You will notice that even the Judge's Order has a glitch this time, leaving out a word in the sentence referring to IBM's Cross Motion for Partial Summary Judgment on its Claim for Declaratory Judgment of Non-Infringement. The word "on" is missing and probably intended. The actual title of the motion is Defendant/Counterclaim-Plaintiff IBM's Cross-Motion for Partial Summary Judgment on its Claim for Declaratory Judgment of Non-Infringement, so you can see why one would want to refer to it colloquially. I have not corrected it, though, as it is Groklaw's policy to present the documents exactly as they are filed, mistakes and all, so we have as accurate a record for the permanent archives as possible, with the awareness that law students will undoubtedly be studying this case for a long time to come, as will historians.

Groklaw's Purpose

Groklaw is not a discussion board, although it's enjoyable and sometimes useful to have discussions along the way, or a blog or entertainment, though I try to make it funny and a pleasant experience. It's as complete a record as I can make it of this historic case, with all significant details recorded for history. That is why we have SCO Archives, a chronological listing of what happened by date. We have the IBM Timeline and one for Novell and Red Hat too, with all the legal documents and the dates they were filed, and we have the Legal Docs page also, which is currently in process of being updated and rearranged. All the legal documents filed are available as PDFs and as text, for the visually-impaired, who can have difficulty with PDFs, I've been told, and so that they can be searched by keywords using our Search utility. All that work is done by volunteers, some of whom go to the court to pick up documents and exhibits, some scan, some transfer from PDF to plain text, some do the HTML, some research, some send me links to stories worth covering, some attend court hearings and give us reports.

Groklaw is also an anti-FUD site. And I hope it's a place to grok enough of the law, so if anyone has any information that could be useful, they know where to bring it. That is the purpose of the Legal Links page, to show you where you can find legal information, and that is where you will find links to all the relevant courts too. We also have the Quote Database, so you can find specific quotations by the principals in the SCO story, which is updated by volunteers. Also, we offer transcripts of the hearings, teleconferences, of media interviews and public appearances, when we are able to obtain necessary permission.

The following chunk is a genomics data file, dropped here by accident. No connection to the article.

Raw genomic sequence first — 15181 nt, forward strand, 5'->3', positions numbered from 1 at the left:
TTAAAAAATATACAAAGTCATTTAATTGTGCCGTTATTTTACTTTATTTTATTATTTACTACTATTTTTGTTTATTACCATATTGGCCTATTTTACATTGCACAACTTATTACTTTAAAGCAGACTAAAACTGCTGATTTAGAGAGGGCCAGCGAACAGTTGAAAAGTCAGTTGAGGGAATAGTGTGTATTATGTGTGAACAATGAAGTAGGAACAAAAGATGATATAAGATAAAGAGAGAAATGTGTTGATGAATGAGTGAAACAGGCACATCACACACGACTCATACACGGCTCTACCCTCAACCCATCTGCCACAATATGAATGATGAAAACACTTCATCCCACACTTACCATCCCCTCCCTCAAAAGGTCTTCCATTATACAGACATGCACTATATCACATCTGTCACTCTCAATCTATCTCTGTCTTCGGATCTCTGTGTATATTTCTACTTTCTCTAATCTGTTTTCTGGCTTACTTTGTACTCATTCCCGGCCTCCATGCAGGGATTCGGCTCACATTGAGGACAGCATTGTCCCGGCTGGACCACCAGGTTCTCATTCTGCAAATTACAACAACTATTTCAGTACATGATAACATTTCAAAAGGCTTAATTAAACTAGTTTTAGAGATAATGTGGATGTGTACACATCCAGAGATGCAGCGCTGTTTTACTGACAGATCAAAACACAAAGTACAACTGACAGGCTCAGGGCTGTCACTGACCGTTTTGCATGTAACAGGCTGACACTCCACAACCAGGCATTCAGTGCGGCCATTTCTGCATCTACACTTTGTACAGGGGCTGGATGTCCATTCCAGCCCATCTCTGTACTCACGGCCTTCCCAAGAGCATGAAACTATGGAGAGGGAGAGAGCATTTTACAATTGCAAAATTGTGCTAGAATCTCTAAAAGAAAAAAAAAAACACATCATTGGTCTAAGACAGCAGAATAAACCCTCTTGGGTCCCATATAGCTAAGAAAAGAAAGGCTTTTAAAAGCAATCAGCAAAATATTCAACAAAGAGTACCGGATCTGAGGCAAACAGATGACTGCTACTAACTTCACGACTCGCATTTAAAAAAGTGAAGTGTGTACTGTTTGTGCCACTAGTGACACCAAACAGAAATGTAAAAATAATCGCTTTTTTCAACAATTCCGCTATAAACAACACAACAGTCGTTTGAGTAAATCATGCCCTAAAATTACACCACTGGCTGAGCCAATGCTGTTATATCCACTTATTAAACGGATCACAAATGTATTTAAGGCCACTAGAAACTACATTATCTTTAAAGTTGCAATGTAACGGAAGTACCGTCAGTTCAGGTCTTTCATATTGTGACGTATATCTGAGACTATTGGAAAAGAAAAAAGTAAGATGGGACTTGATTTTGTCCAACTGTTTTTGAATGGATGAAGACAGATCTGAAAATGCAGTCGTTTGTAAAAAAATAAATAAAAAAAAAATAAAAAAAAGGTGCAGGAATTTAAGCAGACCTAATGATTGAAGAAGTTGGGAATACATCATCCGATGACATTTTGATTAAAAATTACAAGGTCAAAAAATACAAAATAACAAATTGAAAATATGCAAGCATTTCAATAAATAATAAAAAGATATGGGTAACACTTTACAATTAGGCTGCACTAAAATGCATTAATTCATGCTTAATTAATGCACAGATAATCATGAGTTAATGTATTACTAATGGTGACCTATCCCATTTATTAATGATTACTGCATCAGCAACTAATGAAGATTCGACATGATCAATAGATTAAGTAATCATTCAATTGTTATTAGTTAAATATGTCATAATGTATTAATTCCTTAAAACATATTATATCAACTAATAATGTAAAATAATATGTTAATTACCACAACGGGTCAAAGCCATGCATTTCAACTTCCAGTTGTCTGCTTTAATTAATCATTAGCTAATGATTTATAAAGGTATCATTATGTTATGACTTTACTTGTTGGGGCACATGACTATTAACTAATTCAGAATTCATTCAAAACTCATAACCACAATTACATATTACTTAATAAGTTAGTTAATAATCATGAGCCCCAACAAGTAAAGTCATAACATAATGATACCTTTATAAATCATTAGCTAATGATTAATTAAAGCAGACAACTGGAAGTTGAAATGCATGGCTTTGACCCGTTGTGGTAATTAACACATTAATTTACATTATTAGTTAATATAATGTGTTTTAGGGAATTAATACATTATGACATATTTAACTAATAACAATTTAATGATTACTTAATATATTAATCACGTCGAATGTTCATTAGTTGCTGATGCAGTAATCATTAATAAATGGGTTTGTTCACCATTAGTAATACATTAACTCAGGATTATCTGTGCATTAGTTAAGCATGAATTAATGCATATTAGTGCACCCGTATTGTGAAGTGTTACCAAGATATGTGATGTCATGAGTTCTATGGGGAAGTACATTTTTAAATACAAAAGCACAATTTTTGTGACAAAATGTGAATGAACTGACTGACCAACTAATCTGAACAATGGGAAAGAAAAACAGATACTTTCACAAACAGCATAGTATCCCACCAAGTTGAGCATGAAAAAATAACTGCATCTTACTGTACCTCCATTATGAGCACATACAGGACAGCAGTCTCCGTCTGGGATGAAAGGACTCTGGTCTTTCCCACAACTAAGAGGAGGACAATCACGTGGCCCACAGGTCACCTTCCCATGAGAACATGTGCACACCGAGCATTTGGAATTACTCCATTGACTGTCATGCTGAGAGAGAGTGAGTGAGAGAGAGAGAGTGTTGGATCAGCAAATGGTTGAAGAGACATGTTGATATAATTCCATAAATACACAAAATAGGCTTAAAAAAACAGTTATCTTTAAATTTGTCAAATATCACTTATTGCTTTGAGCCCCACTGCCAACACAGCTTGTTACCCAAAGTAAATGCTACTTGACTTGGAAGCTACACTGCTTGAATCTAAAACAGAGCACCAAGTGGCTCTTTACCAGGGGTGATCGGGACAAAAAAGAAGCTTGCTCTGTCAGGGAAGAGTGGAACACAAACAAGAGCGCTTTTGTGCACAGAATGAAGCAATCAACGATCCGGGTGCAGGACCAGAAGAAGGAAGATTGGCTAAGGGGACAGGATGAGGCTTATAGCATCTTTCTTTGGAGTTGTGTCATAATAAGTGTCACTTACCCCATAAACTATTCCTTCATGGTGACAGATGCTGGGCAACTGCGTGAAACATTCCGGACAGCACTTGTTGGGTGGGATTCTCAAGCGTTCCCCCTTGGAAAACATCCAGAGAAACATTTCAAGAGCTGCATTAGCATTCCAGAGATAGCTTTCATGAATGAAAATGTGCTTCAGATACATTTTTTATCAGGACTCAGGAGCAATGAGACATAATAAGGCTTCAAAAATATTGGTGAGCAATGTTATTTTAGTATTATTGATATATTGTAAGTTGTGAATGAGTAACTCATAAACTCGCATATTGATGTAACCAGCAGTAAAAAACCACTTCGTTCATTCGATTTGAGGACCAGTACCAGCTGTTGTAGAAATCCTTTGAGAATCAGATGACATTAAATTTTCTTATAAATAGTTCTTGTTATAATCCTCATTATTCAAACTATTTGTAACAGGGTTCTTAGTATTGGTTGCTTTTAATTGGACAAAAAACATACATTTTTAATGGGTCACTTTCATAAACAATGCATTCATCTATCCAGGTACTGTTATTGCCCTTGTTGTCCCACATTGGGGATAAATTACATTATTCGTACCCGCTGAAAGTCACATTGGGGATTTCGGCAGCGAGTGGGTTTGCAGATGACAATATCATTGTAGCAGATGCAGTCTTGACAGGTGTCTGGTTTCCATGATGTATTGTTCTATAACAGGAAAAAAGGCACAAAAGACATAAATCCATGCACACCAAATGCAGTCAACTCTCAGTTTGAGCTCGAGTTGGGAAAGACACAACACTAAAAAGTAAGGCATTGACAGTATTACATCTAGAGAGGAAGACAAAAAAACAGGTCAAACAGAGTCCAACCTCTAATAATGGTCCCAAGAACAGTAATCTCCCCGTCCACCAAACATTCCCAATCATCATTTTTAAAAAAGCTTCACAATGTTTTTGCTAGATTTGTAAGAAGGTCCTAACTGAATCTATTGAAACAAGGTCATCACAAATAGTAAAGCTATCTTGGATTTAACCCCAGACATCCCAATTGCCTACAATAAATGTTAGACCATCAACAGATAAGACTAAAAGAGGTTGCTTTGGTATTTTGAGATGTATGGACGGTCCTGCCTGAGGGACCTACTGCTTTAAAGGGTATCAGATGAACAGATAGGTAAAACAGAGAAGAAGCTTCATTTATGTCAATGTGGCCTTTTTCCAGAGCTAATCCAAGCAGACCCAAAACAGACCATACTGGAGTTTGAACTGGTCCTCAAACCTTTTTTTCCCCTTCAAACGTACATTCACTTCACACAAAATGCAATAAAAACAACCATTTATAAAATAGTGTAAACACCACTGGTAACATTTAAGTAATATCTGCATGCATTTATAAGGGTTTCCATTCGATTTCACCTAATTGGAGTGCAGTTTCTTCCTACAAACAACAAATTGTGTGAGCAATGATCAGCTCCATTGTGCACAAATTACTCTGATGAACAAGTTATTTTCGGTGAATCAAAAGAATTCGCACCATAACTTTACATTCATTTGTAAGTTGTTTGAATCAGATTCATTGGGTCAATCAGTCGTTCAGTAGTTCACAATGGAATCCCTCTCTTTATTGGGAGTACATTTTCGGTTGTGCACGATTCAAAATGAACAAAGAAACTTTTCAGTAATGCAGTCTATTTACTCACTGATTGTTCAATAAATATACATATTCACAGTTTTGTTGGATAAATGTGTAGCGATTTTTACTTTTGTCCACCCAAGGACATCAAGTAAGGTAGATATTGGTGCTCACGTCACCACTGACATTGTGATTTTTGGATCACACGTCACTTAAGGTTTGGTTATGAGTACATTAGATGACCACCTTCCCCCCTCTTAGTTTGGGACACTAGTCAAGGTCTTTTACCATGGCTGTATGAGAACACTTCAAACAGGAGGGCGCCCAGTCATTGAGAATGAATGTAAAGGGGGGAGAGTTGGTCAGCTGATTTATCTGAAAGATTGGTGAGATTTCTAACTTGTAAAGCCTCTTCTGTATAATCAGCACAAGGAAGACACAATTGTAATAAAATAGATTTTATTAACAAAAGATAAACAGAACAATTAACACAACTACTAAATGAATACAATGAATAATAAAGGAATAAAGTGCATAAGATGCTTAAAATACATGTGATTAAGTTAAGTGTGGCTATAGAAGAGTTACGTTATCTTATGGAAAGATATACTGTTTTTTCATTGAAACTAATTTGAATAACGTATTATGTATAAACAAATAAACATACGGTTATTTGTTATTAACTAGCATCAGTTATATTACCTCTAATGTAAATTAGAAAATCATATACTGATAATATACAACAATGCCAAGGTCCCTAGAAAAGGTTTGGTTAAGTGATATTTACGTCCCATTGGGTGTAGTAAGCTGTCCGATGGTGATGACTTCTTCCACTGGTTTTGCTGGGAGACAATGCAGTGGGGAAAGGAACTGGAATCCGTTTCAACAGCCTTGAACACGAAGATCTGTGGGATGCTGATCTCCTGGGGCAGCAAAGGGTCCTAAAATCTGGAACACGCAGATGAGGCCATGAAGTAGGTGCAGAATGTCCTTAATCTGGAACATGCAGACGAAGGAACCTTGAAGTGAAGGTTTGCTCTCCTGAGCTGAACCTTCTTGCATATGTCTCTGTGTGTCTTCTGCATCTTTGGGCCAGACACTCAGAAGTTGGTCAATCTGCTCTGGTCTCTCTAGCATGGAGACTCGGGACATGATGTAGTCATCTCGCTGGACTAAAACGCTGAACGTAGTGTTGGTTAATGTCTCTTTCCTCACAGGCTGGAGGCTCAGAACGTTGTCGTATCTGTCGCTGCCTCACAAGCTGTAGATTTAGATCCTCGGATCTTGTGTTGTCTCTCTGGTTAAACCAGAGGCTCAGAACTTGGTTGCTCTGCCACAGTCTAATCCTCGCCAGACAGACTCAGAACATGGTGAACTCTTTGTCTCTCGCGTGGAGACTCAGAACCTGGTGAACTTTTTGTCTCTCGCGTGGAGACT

Groklaw isn't Slashdot and it isn't the New York Times or the Drudge Report. It's a working site, thousands of people -- more than 7,000 now -- working together as volunteers, applying open source principles to chronicling the SCO legal assault on the FOSS community and trying to help to defeat what we believe is a wrongful attack. Groklaw is a non-commercial site. I am a volunteer too. I can tell you I've never worked so hard in my life, because I work for a living and do this in my free time afterward. Mathfox is a volunteer too. We are all volunteers. It's our way of saying thank you for software that the community wrote and gave as a gift to the world.

My concept was this: Many of Groklaw's readers know the history of UNIX and the SCO/Caldera history too, because they were there. They lived it. So my idea was that if I explained what would help, they would know where to find historical evidence that could make a difference. And it has happened just that way. Groklaw is not like any other site. It's sui generis, unique in its goals and purposes. So far as I know, it's never been done before, which is the creative fun of it.

I am explaining all this, and showing all that we do and offer, because we have hundreds of new members since SCOForum and a lot of new visitors, too, and many of you may not know all that is available here. Enjoy our hard work. And feel free to participate.











Civil No. 2:03CV0294 DAK

Honorable Dale A. Kimball

Magistrate Judge Brooke Wells


Based upon the stipulation of the parties, and good cause appearing,


IBM's Reply Memorandum in Support of its Cross-Motion for Partial Summary Judgment its Claim for Declaratory Judgment of Non-Infringement shall be due on August 23, 2004;

SCO's Reply Memorandum in Support of its Motion to Dismiss or Stay Count Ten of IBM's Second Amended Counterclaims Against SCO shall be due on August 23, 2004;

SCO's Reply Memorandum in Support of its Renewed Motion to Compel shall be due on August 26, 2004;

SCO's Memorandum in Opposition to IBM's Motion to Strike the Declaration of Christopher Sontag shall be due on August 26, 2004; and

IBM's Reply Memorandum in Support of its Motion to Strike the Declaration of Christopher Sontag shall be due on September 7, 2004.

DATED this 13th day of August 2004.


_____[signature of Dale A. Kimball]_____
United States District Court


Alan L. Sullivan
Todd M. Shaughnessy

Evan R. Chesler
David R. Marriott

BY ________[signature]_______
Counsel for Defendant International
Business Machines Corporation

Brent O. Hatch
Mark F. James

Counsel for Plaintiff

United States District Court
for the
District of Utah
August 13, 2004


Re: 2:03-cv-00294

True and correct copies of the attached werre either mailed, faxed or emailed by the clerk to the following:

Brent O. Hatch, Esq.

Scott E. Gant, Esq.

Frederick S. Frei, Esq.

Evan R. Chesler, Esq.

Alan L. Sullivan, Esq.
Snell & Wilmer LLP

Mark J. Heise, Esq.

Mr. Kevin P. McBride, Esq.

Robert Silver, Esq.

Mr. David W Scofield, Esq.